For all its progress, nature remains a vital part of this rural community north of the city, so much so that a number of nature conservation lands can be found throughout the region in the form of the Belfountain Conservation Area, the Ken Whillans Resource Management Area, the Albion Hills Conservation Park, and the Nashville Conservation Reserve. Moreover, Bolton has made nature conservation a part of its municipal policy, manifesting itself in the many kilometers of trails surrounding the town.
But there’s more to enjoy here than just nature. Local residents have easy access to Canada’s most extensive collection of Group of Seven artwork at the McMichael Canadian Art Collection in Kleinburg.
As well, Bolton hosts a weekly farmers’ market during the spring and summer as well as its annual fall fair in September. Among the beauty of this lush forestland located where the Niagara Escarpment meets the Oak Ridges Moraine, Caledon has established a system of arterial surface ways to facilitate roadway travel.
Caledon is served by a number of popular municipal and regional roads that include Peel Regional Road 50, Highway 10, Peel Regional Road 10, and Ontario 9. And although the only 400 series highway to serve this region is the northern terminus of Highway 410 that ends at Mayfield West, the surrounding Peel cities of Brampton and Mississauga are well-equipped with robust roadways. Allowing for road commutes of approximately 30 minutes and an hour for trips to Pearson International Airport and Toronto city center, Caledon residents are taking advantage of this convenient traffic infrastructure by opting to commute to other areas to work.
There is currently no local bus service in Caledon, though the town had made a previous attempt in 2006. However, GO Transit operates two bus routes to the town that allows for commutes to Toronto city center in 90 minutes. Here on the outer fringes of the city, there’s a lot of room to grow. Condominiums remain a new idea in a part of the country with a population density of just 96.6 people per square kilometer. Still, developments are already being constructed in Bolton’s historic downtown core.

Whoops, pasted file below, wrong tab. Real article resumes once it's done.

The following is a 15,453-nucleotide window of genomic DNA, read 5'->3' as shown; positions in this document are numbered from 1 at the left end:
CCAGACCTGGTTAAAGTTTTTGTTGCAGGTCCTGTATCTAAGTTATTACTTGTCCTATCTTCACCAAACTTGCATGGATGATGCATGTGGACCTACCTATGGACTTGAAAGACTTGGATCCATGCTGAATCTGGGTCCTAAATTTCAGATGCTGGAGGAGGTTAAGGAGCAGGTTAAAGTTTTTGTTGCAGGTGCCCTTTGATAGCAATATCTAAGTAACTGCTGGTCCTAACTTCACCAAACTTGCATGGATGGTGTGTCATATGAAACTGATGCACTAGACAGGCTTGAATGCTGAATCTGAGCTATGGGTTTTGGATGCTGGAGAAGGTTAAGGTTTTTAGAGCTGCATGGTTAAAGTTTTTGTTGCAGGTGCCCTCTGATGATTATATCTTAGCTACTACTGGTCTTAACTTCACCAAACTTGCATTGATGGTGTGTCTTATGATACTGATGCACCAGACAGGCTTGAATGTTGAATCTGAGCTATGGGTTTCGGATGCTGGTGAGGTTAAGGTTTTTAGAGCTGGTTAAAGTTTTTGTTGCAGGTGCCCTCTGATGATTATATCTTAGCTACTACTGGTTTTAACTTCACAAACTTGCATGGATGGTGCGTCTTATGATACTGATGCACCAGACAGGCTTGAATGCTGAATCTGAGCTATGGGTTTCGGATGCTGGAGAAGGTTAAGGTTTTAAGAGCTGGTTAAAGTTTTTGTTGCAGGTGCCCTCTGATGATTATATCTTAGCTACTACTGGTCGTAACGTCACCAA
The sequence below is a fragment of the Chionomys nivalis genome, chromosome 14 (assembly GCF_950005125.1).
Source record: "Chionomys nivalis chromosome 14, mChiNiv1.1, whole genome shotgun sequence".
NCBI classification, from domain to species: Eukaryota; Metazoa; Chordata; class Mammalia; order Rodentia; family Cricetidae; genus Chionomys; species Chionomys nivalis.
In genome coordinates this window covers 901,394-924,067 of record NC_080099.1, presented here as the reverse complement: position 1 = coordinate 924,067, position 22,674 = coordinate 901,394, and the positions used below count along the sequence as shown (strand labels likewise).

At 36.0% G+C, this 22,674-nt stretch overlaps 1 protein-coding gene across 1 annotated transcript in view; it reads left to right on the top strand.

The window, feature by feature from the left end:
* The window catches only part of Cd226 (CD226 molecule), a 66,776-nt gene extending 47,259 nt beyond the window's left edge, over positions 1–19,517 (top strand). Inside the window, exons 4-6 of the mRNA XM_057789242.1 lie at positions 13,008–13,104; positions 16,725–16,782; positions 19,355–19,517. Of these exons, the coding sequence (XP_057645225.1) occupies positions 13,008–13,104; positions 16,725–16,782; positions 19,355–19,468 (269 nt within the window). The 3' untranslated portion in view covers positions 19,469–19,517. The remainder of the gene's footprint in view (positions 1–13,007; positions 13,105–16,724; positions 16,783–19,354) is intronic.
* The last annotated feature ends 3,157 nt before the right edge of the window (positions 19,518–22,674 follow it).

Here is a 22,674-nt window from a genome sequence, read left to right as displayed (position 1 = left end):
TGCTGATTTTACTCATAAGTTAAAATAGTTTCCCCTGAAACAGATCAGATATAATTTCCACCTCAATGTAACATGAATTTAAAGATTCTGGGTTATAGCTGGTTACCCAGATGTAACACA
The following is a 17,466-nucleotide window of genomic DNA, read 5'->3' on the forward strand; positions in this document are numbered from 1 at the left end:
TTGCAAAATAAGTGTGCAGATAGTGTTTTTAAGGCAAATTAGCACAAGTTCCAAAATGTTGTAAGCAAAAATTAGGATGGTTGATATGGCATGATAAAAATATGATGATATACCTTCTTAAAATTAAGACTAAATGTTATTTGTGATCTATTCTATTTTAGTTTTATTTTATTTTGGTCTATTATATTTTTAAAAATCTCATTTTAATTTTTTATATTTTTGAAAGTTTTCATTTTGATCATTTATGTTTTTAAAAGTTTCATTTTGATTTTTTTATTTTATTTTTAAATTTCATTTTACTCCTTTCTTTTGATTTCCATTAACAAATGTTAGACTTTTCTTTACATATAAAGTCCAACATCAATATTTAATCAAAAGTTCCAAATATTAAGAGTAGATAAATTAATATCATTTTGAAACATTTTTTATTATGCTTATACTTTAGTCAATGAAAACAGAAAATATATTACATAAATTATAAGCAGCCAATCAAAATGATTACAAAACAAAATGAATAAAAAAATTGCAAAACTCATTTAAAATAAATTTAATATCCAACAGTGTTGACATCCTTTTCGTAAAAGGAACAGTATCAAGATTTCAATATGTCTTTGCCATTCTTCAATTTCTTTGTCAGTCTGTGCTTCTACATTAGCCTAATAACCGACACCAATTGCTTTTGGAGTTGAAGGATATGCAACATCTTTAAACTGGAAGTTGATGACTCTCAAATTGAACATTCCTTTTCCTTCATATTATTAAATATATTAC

Question: Where is Caledon?
Answer: Caledon is located north of the Peel municipalities of Mississauga and Brampton and is located northwest of Toronto city center. To access this town, drivers can travel north on Highway 27 or 427 and then westward on roads like Ontario 9; conversely, drivers can travel north on Highway 50 to reach Bolton, or take Highway 10 once Highway 410 terminates at Mayfield West.
Question: What are some of the biggest employers in Caledon?
Answer: Caledon’s robust economy consists of industries that include sales and service followed by business, finance, and administration, resulting in occupations that have an average wage of $24 per hour. Some of the 1,700 companies that call Caledon home are Husky Injection Molding Systems, Mars Canada, Sardo Foods, PepsiCo, Ionics Mass Spectrometry Group, and DuPont Pioneer International.
Question: What are some of the nature trails and attractions to be found in Caledon?
Answer: Just a few of the sights to see in Caledon include Bruce Trail, the Grand Valley Trail, the Great War Flying Museum, the Caledon Trailway, and the Oak Ridges Trail.